These nanoparticles can be extracellular ‘vesicles’, which are particles secreted by the cells in our bodies as a way to communicate.

“Extracting these particles from liquid samples such as blood will provide a lot of information about health conditions,” said Dr Zhang.

The same particles may have anti-inflammatory and anti-aging effects and could potentially serve as a therapy against aging and age-related diseases such as Alzheimer’s.

The challenge is to separate the particles without damaging the smooth surface. Current techniques such as ultracentrifugation and ultrafiltration often destroy these particles.

Dr Zhang’s method uses a unique fluid physics phenomenon called ‘microfluid inertia’ to avoid damaging these useful but delicate particles.

“Advancements in microfluidic technology have had a significant impact on the biomedical field,” said Dr Zhang.

“Microfluidic technology offers an unprecedented ability to precisely control the movement of dissolved or suspended liquids and analytes at the microscale.”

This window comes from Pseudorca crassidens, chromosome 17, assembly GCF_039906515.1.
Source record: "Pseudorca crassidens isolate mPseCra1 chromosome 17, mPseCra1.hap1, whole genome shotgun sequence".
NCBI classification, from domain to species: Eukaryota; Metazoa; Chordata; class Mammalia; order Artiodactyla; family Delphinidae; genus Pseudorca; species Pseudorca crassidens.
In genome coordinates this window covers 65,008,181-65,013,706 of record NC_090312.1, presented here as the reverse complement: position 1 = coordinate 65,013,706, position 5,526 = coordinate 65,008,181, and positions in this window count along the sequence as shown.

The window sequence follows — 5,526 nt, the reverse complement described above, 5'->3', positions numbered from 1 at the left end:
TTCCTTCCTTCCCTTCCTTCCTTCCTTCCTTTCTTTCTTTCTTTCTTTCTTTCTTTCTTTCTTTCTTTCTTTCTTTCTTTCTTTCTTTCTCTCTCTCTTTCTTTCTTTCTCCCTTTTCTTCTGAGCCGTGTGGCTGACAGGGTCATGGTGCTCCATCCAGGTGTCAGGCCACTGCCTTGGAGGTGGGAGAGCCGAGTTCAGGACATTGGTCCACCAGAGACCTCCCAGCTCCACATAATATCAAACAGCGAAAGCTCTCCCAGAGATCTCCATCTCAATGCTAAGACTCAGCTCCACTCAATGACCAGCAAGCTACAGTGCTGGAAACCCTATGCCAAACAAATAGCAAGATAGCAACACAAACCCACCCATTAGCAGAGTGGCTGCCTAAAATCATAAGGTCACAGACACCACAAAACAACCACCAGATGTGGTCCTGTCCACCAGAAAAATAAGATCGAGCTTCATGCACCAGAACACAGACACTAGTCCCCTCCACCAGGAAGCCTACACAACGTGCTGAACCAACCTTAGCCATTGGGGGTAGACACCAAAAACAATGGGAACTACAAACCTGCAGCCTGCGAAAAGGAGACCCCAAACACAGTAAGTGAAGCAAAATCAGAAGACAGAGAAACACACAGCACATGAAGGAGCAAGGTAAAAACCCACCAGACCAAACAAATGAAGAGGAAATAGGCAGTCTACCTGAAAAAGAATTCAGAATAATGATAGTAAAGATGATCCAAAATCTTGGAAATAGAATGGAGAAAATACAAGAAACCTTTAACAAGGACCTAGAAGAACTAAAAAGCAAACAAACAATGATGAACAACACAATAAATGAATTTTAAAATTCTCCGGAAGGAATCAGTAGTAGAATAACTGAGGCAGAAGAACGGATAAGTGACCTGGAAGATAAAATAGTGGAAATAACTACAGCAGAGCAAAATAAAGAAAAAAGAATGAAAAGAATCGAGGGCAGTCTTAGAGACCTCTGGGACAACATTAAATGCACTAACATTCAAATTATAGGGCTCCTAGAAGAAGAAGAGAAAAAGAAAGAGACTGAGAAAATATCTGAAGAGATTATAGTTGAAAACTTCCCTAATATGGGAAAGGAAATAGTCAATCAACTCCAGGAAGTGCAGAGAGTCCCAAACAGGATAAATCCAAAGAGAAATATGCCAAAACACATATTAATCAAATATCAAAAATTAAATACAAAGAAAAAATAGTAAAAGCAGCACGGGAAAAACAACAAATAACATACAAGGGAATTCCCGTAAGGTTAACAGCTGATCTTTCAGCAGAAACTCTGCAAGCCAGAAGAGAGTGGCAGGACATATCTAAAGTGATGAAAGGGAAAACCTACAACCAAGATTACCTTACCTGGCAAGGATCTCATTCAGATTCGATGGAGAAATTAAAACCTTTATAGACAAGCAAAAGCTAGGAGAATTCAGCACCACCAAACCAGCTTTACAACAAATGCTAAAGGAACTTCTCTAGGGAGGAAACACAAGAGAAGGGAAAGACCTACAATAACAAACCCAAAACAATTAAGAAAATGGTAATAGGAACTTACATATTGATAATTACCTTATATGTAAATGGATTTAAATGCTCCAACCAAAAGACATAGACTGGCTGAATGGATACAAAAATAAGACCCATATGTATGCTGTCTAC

“These analytes can be various blood cells, bacteria, viruses, DNA, RNA, proteins, glucose, lipids, etc. And precisely manipulating and detecting these tiny particles is essential for disease diagnosis and monitoring of health conditions in the human body.

“We were recently invited to publish a critical review at Labs on Chip (“Recent advances in microfluidics in the manipulation and separation of submicrons into nanoparticles”).

“We compare traditional and microfluidic methods of separating nanoparticles in this paper. Conventional techniques generally have the advantages of time efficiency, high yield, ease of use and good reproducibility, but are limited by high cost and low purity. Microfluidic technology is superior in enhanced separation resolution and is more cost effective.

“Over the last decade, significant progress has been made in microfluidic technology for separating nanoparticles with a wide range of applications, but there is still a sizeable gap to be filled. We have explored challenges and solutions to these often overlooked limitations.”

Biosamples from wearables?